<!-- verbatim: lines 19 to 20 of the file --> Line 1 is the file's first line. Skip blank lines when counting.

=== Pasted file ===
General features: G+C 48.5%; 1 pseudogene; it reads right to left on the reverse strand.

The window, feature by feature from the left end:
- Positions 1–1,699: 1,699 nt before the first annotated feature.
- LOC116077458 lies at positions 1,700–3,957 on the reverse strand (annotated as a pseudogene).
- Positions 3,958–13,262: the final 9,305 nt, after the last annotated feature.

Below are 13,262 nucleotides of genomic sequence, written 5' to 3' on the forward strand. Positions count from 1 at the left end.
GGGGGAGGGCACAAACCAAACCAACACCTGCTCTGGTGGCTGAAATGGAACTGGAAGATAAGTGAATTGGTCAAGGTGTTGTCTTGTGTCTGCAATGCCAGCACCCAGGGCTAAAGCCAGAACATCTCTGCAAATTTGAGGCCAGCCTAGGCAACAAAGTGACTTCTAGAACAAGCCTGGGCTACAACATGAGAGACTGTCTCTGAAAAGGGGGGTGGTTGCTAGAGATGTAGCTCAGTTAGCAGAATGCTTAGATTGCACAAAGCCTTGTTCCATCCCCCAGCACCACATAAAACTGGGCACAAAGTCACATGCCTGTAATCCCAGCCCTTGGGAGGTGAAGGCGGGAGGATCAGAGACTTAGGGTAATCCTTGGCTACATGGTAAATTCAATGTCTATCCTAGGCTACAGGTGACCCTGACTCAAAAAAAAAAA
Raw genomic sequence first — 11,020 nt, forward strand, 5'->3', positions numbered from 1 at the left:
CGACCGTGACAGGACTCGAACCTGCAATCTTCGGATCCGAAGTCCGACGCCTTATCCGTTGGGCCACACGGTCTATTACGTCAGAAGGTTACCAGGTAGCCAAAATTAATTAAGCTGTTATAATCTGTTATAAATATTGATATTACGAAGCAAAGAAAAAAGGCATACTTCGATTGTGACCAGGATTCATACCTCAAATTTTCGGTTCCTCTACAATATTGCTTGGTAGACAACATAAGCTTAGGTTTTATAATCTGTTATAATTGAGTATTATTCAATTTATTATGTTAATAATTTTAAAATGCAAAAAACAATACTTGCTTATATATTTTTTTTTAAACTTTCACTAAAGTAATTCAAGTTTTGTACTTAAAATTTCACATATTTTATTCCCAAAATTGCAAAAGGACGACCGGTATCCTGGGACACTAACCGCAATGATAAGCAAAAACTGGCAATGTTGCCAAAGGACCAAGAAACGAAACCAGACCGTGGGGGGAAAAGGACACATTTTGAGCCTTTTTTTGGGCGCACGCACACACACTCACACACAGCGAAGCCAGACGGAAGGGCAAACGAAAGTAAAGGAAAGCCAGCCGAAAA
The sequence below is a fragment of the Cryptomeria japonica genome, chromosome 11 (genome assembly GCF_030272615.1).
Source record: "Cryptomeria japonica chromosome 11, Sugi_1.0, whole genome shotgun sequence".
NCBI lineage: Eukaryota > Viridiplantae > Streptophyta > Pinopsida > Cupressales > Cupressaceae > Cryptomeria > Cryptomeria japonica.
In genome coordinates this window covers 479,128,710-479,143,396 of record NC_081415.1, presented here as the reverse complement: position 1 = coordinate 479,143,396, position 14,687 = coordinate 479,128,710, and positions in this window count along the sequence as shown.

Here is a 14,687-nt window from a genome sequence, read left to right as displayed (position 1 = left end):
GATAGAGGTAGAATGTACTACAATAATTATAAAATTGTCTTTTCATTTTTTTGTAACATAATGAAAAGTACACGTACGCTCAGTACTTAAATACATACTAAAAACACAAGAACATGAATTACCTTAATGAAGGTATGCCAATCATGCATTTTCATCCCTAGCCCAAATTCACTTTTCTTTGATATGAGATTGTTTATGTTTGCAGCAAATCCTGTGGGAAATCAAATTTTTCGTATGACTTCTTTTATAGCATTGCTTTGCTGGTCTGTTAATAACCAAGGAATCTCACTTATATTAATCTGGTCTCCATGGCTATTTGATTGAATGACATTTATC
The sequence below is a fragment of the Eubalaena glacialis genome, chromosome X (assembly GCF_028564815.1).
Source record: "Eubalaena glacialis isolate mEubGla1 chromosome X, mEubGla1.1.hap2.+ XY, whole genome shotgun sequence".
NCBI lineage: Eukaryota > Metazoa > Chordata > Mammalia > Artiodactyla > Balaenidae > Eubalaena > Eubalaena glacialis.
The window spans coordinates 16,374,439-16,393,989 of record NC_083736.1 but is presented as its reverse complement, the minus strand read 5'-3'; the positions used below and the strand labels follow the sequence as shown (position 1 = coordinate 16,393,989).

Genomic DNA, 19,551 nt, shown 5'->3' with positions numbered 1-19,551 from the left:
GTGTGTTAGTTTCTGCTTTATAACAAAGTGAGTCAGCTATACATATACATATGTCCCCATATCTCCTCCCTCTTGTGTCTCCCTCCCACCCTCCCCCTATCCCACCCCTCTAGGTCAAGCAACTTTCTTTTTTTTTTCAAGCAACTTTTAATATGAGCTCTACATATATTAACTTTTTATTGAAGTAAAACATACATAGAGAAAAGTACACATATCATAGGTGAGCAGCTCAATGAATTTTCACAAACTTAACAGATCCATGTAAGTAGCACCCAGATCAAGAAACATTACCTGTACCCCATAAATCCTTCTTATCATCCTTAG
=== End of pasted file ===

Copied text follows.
The window spans coordinates 16,374,439-16,393,989 of record NC_083736.1 but is presented as its reverse complement, the minus strand read 5'-3'; the positions used below and the strand labels follow the sequence as shown (position 1 = coordinate 16,393,989).

Genomic DNA, 19,551 nt, shown 5'->3' with positions numbered 1-19,551 from the left: